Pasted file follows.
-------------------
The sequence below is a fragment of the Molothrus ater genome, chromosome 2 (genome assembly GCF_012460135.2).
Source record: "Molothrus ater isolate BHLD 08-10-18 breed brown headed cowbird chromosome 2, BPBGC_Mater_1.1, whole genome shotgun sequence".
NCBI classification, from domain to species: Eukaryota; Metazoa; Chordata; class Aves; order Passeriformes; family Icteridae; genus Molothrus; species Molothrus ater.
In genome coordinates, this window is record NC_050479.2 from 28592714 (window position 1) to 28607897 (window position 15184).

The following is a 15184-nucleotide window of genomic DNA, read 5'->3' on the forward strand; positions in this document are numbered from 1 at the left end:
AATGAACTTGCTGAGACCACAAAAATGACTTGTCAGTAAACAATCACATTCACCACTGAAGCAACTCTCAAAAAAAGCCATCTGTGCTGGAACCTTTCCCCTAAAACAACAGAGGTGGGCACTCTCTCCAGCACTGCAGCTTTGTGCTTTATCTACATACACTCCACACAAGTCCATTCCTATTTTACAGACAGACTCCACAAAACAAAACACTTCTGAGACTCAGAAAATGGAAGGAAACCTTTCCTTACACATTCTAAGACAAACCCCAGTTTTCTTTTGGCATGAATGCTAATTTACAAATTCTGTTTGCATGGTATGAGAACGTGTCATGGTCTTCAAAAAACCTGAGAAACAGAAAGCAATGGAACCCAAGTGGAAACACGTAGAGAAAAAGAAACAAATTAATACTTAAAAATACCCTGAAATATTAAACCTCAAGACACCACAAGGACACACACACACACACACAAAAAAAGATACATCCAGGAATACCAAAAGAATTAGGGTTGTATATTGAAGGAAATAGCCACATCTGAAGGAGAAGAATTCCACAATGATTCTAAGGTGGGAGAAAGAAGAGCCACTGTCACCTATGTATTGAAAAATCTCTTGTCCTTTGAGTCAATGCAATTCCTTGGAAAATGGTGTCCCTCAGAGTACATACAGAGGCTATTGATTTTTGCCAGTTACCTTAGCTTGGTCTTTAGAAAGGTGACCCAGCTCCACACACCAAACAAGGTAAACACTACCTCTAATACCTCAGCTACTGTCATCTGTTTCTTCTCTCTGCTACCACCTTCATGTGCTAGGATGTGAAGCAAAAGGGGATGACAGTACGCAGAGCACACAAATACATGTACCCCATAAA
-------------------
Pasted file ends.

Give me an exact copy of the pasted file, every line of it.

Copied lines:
The sequence below is a fragment of the Molothrus ater genome, chromosome 2 (genome assembly GCF_012460135.2).
Source record: "Molothrus ater isolate BHLD 08-10-18 breed brown headed cowbird chromosome 2, BPBGC_Mater_1.1, whole genome shotgun sequence".
NCBI classification, from domain to species: Eukaryota; Metazoa; Chordata; class Aves; order Passeriformes; family Icteridae; genus Molothrus; species Molothrus ater.
In genome coordinates, this window is record NC_050479.2 from 28592714 (window position 1) to 28607897 (window position 15184).

The following is a 15184-nucleotide window of genomic DNA, read 5'->3' on the forward strand; positions in this document are numbered from 1 at the left end:
AATGAACTTGCTGAGACCACAAAAATGACTTGTCAGTAAACAATCACATTCACCACTGAAGCAACTCTCAAAAAAAGCCATCTGTGCTGGAACCTTTCCCCTAAAACAACAGAGGTGGGCACTCTCTCCAGCACTGCAGCTTTGTGCTTTATCTACATACACTCCACACAAGTCCATTCCTATTTTACAGACAGACTCCACAAAACAAAACACTTCTGAGACTCAGAAAATGGAAGGAAACCTTTCCTTACACATTCTAAGACAAACCCCAGTTTTCTTTTGGCATGAATGCTAATTTACAAATTCTGTTTGCATGGTATGAGAACGTGTCATGGTCTTCAAAAAACCTGAGAAACAGAAAGCAATGGAACCCAAGTGGAAACACGTAGAGAAAAAGAAACAAATTAATACTTAAAAATACCCTGAAATATTAAACCTCAAGACACCACAAGGACACACACACACACACACAAAAAAAGATACATCCAGGAATACCAAAAGAATTAGGGTTGTATATTGAAGGAAATAGCCACATCTGAAGGAGAAGAATTCCACAATGATTCTAAGGTGGGAGAAAGAAGAGCCACTGTCACCTATGTATTGAAAAATCTCTTGTCCTTTGAGTCAATGCAATTCCTTGGAAAATGGTGTCCCTCAGAGTACATACAGAGGCTATTGATTTTTGCCAGTTACCTTAGCTTGGTCTTTAGAAAGGTGACCCAGCTCCACACACCAAACAAGGTAAACACTACCTCTAATACCTCAGCTACTGTCATCTGTTTCTTCTCTCTGCTACCACCTTCATGTGCTAGGATGTGAAGCAAAAGGGGATGACAGTACGCAGAGCACACAAATACATGTACCCCATAAA